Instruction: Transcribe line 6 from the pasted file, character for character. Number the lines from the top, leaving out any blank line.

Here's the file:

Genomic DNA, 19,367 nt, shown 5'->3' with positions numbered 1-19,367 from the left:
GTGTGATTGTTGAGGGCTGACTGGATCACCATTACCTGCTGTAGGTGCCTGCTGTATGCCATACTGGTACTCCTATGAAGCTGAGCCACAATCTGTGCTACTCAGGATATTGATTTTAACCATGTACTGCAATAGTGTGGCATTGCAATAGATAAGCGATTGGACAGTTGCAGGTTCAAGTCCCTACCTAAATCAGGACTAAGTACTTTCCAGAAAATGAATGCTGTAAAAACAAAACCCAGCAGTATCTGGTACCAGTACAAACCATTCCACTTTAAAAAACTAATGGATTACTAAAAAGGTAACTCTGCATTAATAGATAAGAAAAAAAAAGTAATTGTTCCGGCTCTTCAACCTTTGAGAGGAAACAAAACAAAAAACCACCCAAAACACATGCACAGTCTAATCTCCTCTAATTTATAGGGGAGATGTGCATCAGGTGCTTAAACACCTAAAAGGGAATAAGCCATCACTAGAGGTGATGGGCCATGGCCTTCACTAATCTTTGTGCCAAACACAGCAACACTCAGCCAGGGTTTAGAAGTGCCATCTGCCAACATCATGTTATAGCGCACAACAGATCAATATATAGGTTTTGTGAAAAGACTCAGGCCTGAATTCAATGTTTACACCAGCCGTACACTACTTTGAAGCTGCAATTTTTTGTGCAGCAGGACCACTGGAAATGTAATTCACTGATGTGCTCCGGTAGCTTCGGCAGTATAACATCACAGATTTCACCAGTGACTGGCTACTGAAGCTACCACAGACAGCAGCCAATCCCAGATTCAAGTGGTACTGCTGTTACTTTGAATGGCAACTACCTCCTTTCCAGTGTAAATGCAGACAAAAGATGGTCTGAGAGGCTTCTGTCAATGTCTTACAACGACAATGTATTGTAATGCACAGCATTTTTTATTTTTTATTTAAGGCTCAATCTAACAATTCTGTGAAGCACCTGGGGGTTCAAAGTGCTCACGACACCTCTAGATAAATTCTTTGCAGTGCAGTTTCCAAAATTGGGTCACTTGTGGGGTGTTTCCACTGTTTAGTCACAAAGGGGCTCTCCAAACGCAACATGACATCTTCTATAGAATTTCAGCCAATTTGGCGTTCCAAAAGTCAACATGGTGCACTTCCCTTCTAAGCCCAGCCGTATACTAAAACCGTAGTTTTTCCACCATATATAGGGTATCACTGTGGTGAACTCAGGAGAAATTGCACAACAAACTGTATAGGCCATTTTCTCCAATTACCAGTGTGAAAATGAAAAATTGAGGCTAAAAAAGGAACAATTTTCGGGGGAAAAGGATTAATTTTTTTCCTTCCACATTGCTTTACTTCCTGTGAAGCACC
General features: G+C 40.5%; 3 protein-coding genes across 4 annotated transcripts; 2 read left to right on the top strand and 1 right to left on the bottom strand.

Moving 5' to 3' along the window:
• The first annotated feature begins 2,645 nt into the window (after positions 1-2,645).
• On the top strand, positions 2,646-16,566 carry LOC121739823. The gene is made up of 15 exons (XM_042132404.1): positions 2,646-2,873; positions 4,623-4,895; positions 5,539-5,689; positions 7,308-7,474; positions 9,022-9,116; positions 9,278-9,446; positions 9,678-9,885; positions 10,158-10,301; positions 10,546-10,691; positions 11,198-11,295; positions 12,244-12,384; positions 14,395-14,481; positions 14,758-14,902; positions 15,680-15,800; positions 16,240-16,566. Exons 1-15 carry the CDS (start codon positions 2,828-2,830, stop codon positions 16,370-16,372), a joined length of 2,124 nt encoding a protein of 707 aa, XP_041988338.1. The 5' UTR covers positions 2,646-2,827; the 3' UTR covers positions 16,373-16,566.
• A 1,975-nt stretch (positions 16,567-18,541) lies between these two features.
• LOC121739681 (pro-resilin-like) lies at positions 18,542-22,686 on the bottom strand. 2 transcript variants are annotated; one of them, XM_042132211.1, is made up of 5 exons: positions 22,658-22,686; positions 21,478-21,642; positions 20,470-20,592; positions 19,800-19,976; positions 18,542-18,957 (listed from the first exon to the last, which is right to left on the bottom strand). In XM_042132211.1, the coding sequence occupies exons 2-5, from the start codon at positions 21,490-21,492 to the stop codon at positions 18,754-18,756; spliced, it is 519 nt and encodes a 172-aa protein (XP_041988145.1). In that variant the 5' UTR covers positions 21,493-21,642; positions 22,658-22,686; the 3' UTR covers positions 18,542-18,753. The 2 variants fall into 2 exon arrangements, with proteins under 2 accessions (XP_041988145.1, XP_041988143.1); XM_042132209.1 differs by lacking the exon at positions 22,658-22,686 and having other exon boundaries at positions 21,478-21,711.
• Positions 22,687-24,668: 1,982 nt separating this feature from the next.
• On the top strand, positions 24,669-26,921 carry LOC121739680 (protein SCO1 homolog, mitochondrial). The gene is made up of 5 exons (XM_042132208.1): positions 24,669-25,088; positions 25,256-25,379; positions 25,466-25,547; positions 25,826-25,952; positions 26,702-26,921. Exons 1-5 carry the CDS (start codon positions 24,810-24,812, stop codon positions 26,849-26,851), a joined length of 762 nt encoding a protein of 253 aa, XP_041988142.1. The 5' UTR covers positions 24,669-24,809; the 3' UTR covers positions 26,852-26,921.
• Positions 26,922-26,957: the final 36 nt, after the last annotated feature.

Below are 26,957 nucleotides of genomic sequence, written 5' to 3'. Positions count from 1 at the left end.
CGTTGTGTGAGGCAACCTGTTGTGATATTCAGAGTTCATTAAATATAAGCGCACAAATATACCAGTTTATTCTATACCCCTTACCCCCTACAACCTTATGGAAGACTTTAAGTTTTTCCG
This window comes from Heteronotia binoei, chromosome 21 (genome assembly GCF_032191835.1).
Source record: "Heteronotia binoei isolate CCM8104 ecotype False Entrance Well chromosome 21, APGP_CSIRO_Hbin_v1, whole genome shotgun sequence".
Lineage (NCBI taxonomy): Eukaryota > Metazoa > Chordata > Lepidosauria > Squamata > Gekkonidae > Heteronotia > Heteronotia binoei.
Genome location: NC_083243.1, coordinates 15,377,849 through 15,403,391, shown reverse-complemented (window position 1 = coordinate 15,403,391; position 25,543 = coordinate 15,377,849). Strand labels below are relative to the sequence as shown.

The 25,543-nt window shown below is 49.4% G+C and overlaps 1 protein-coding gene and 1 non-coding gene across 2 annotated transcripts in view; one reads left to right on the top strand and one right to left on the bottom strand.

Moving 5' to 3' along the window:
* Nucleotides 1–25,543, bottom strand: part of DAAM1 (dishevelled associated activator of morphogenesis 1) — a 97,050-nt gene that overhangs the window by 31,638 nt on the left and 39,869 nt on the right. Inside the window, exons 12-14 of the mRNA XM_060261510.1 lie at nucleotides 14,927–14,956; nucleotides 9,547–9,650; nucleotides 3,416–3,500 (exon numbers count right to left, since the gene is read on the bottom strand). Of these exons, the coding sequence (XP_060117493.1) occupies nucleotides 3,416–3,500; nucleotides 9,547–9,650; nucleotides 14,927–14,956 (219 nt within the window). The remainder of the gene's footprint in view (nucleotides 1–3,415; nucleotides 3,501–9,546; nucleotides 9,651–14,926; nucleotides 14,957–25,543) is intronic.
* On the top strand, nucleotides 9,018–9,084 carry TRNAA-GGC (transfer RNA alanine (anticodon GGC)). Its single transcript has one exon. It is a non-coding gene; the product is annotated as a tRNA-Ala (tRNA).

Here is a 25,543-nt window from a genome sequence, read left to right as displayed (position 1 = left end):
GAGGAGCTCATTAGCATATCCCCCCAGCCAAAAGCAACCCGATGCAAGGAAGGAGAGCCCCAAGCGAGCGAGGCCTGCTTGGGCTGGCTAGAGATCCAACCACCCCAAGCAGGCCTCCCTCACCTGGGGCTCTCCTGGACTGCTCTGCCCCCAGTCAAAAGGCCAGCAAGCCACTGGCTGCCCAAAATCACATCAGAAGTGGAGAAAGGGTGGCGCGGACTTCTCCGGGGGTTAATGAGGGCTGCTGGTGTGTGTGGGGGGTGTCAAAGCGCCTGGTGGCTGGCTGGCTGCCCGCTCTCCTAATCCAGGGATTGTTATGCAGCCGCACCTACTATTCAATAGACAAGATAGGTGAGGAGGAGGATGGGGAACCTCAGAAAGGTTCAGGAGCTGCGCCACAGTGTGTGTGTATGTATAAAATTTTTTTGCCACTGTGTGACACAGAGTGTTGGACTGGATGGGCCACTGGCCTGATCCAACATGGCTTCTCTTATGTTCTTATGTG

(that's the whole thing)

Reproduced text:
• On the top strand, positions 2,646-16,566 carry LOC121739823. The gene is made up of 15 exons (XM_042132404.1): positions 2,646-2,873; positions 4,623-4,895; positions 5,539-5,689; positions 7,308-7,474; positions 9,022-9,116; positions 9,278-9,446; positions 9,678-9,885; positions 10,158-10,301; positions 10,546-10,691; positions 11,198-11,295; positions 12,244-12,384; positions 14,395-14,481; positions 14,758-14,902; positions 15,680-15,800; positions 16,240-16,566. Exons 1-15 carry the CDS (start codon positions 2,828-2,830, stop codon positions 16,370-16,372), a joined length of 2,124 nt encoding a protein of 707 aa, XP_041988338.1. The 5' UTR covers positions 2,646-2,827; the 3' UTR covers positions 16,373-16,566.